why consult an architect?

The AIA (American Institute of Architects) gives a very good and well thought out description of why someone should consult an architect for their next building project and I’ve posted it under the “about” section on this website.  But I think there is an entire other sector of society that could greatly benefit from the services of an architect and/or designer that would never even think to solicit those services – the typical single family home owner.
What’s so special about the single family home owner that they could benefit so much from an architect’s services?  An architect is trained not just in how to design pretty buildings for the covers of magazines or to be showcased in blockbuster movies, but in the history of architecture and how a building functions; how users function in a building.  The typical single family home these days may have been originally conceived by an architect, but it was not designed for a specific user.  We’re all unique and we can all benefit from the input of a architect/designer who knows us personally and can offer ideas on how best to utilize our space.  This holds true for new homes as well as additions or renovations to an existing home.
I recently drafted plans for a single family addition in which the client already had a plan set in their mind of how they wanted things to go. They even went so far as to hand sketch the floor plan complete with windows, doors and some casework. After speaking with them and finding out, in words, what it is they were wanting to accomplish with this addition (combined with local codes and zoning restrictions) I came up with an alternate plan that better suited their purposes while using less space on the site and keeping the overall architectural style of the home intact.
Had these clients simply went to a contractor and said “please build this for me”, the end product would have been what they originally conceived, but it would not have ultimately served their larger purposes.  By consulting with an architect at the beginning the clients were able to save time, money and ultimately land use on their site.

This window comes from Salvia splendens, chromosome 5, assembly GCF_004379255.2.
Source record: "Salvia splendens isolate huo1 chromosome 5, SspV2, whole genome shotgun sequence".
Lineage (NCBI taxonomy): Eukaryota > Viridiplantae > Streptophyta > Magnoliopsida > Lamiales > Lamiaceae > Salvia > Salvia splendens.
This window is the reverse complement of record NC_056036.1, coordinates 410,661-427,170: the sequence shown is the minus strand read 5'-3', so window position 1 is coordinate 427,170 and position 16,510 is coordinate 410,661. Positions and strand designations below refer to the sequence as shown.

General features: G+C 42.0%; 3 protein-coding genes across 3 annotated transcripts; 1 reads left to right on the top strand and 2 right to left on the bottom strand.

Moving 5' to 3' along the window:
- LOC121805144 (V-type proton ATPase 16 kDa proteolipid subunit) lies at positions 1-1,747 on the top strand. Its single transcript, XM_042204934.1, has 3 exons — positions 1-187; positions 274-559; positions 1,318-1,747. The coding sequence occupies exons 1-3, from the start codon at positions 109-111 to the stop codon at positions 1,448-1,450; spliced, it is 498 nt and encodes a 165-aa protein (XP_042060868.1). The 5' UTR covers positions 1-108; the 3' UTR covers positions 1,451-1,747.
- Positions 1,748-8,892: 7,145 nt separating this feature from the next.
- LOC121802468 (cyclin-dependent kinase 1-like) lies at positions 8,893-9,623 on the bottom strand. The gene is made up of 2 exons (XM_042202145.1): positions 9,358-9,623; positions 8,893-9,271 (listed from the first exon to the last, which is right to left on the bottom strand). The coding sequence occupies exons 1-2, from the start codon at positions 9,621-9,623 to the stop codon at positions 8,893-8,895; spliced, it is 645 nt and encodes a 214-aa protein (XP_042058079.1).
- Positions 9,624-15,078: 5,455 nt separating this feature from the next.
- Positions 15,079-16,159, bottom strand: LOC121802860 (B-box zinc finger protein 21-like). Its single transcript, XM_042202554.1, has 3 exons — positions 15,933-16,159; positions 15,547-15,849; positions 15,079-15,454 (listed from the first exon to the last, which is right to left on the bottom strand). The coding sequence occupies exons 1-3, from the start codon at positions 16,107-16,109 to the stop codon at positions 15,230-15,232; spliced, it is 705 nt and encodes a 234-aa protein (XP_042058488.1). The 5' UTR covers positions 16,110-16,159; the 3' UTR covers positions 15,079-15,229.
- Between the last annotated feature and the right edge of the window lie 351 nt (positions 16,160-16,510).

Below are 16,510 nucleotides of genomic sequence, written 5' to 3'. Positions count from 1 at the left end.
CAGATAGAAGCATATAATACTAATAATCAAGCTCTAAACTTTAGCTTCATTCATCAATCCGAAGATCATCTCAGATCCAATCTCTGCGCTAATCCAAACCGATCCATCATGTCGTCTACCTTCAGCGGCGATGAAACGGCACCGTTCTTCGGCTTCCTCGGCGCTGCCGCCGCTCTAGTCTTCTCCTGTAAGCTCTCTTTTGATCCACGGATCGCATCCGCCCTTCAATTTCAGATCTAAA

The moral of our little tale here is, next time you are thinking of either renovating a home or perhaps even building a new one, take the time to at least consult with an architect/designer and get some feedback on options that more specifically suite YOU as the end user. Leaning on the expertise of an architectural professional will always help you be better equipped in making decisions on your next home or renovation project.

container studio – in progress

We’re moving forward with the container studio and it’s turning into an even more interesting design than originally thought.  Designed for a local artist/painter, the studio is designed as (3) 20′-0″ shipping containers, in an “L” configuration (see images below) with a small exterior platform, almost like a porch.  The interior space will be mostly open with space dedicated to display, storage, production and cleaning.  By cutting through the container top, we can increase the head room within the space to about 8′-3″, instead of the measly 7′-6″ that is typical.  By using a standing seam metal roof with a low slope, we can collect rain water at the rear of the studio for use in a shop sink for cleaning.  It also allows for a low profile, which is important since this is a residential neighborhood.
Enjoy the eye candy.  We’re still in development, but this gives you the essential idea.

workin hard

It’s been a long couple of weeks.  First, had a project referred by another architect for a home addition to take a 1,000 sf house and add another 1,000 sf to it, then had a student refer another project to me that I turned around and partnered with the same architect that referred me the addition the very next day.  Then, another client of mine wants to revisit his container studio project.
I’ve just turned in the addition to the clients.  They were very please with the design.  I’ll have a couple model images of that up in the next couple of days, so stay tuned for that eye candy.  The warehouse project is being held up by the planning department (go figure), so now I’m plugging away at the container studio.  Stay tuned for that one as well.
If all keeps going like this and we get more projects in the door, it won’t be long before we’re a full time studio.  Exciting days are ahead, so stay tuned.  And as always, we welcome any and all feedback/criticism on our work, so check out the portfolio and competitions pages and let us know what you think of our work.